MNIMN Album Review (Pusha T)

Pusha_T_My_Name_Is_My_Name

I don’t like the new Pusha T album My Name Is My Name for a few reasons.  Wait. Stop.  Before you say I don’t appreciate “real Hip-Hop” please hear me out.  There is a recurring theme in Pusha’s music that is both monotone and morbid.  Braggadocios stories of cocaine trafficking and themes of his endless tug of war with good and evil make for a typical Pusha album. Only this time the “cut” down product that was delivered isn’t quite the fish scale that we think we’re ingesting.

MNIMN is Pusha’s first solo effort apart from his brother Gene “No Malice” Thornton of the duo the Clipse.  Staying true to his cocaine cowboy persona and his name Pusha details his life, once again, as a dope pusher. Pusha probably dreams of skiing down Alps of coke-capped mountains and making snow angels in mounds of blow.  His marriage to the game is unashamedly evident in songs like Who I Am where he raps “They say be all you can be…I just wanna sell dope forever/I just wanna be who I am.”  This unquenchable lust for street life separates him from other MCs in his class.  He raps in Suicide “I’m still a snow mover, blow harder than tubas…Holy Father to em/I ain’t Jesus neither.”  These songs are pretty much the tone of the album with a few exceptions.  Let Me Love You featuring Kelly Rowland is a little more light-hearted with Pusha giving us a nice ode to Mason “Mase” Betha in verse two.  S.N.I.T.C.H. featuring Pharrell is probably one of the most creative songs that I’ve heard about criminals turning into government witnesses.

Since Pusha signed to GOOD Music in 2010 fans have been anticipating a solo release.  Executive produced by Kanye West along with a great roster of producers from Bangladesh, Pharrell Williams, 88 Keys, and No I.D. the production is very simple.  Mostly beat driven it lacks a lot of musicality that you hear in other artists’ music of his caliber.  This was probably done on purpose so the listener can pay more attention to the lyrics but coupled with his monotonous tone it’s hard to listen to MNIMN without getting bored.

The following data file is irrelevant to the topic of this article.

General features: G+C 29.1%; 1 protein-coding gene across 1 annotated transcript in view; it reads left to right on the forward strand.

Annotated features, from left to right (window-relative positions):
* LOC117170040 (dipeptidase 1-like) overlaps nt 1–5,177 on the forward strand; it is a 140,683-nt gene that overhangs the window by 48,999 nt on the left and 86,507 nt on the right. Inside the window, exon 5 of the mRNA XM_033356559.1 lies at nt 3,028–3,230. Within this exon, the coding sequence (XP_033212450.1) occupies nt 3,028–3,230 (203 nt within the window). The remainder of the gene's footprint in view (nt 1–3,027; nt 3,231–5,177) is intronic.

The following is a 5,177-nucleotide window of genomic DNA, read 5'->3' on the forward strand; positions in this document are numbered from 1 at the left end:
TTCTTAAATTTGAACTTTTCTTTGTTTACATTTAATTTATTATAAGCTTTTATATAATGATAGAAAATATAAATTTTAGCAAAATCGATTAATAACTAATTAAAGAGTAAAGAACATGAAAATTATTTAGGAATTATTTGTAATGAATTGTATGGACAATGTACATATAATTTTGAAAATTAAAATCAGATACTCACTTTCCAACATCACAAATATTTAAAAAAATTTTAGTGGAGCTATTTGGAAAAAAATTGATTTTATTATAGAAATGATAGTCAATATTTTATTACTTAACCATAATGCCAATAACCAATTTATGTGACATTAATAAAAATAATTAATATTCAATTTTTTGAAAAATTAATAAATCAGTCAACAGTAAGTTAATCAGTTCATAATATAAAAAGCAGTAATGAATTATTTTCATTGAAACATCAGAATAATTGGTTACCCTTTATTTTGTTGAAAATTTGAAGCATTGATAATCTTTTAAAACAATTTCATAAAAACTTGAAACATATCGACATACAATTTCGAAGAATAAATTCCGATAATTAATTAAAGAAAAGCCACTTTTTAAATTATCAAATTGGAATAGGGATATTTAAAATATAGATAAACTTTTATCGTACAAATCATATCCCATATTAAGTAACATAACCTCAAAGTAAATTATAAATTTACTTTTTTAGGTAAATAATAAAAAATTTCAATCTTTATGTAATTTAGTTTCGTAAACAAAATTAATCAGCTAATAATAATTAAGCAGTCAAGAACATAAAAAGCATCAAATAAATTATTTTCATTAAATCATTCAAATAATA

So here’s why I don’t like MNIMN.  When you get down to it Pusha T hasn’t evolved lyrically as an artist.  His content consist of the same coke stories that have been told over and over again since the Clipse’s first album Lord Willin’ in 2001.  This is not to say that Pusha can’t rap because he’s extremely gifted but the “coke by the boat loads” flow is tiring.  I am 12 years older than I was when Lord Willin’ dropped and I have since overdosed on the Nosetalgia of the crack-cocaine ridden 80’s and early 90’s theme that is pervasive throughout Hip-Hop music.  Furthermore, MNIMN is immaturity masqueraded as street-conscious intellect.  At 36 how much longer can Terrence “Pusha T” Thornton talk about being a cocaine cowboy?  I guess as long as people buy his albums.

© Copyright Eddie Savoy Bailey III, 2013

Written by: Eddie Bailey of The Savoy Media Group

Twitter @BttleRapHistory & @SavoyMediaGroup

Email: writingbattleraphistory@gmail.com

Blog: writingbattleraphistory.wordpress.com

#WritingBattleRapHistory #WBRH

About writingbattleraphistory

I journal music, pop culture, and Battle Rap culture. WritingBattleRapHistory started off as a blog dedicated to Battle Rap that expanded into other genres. WritingBattleRapHistory is a branch of a larger company that I own & operate, The Savoy Media Group. This blog is dedicated to writing about music, pop culture, Battle Rap and their many facets with integrity and honesty. Those who love these topics are welcome to read, comment, and share.
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One Response to MNIMN Album Review (Pusha T)

  1. Pingback: @Pusha_T’s Debut ”My Name Is My Name” First Week Sales | Vaughan Masawiey

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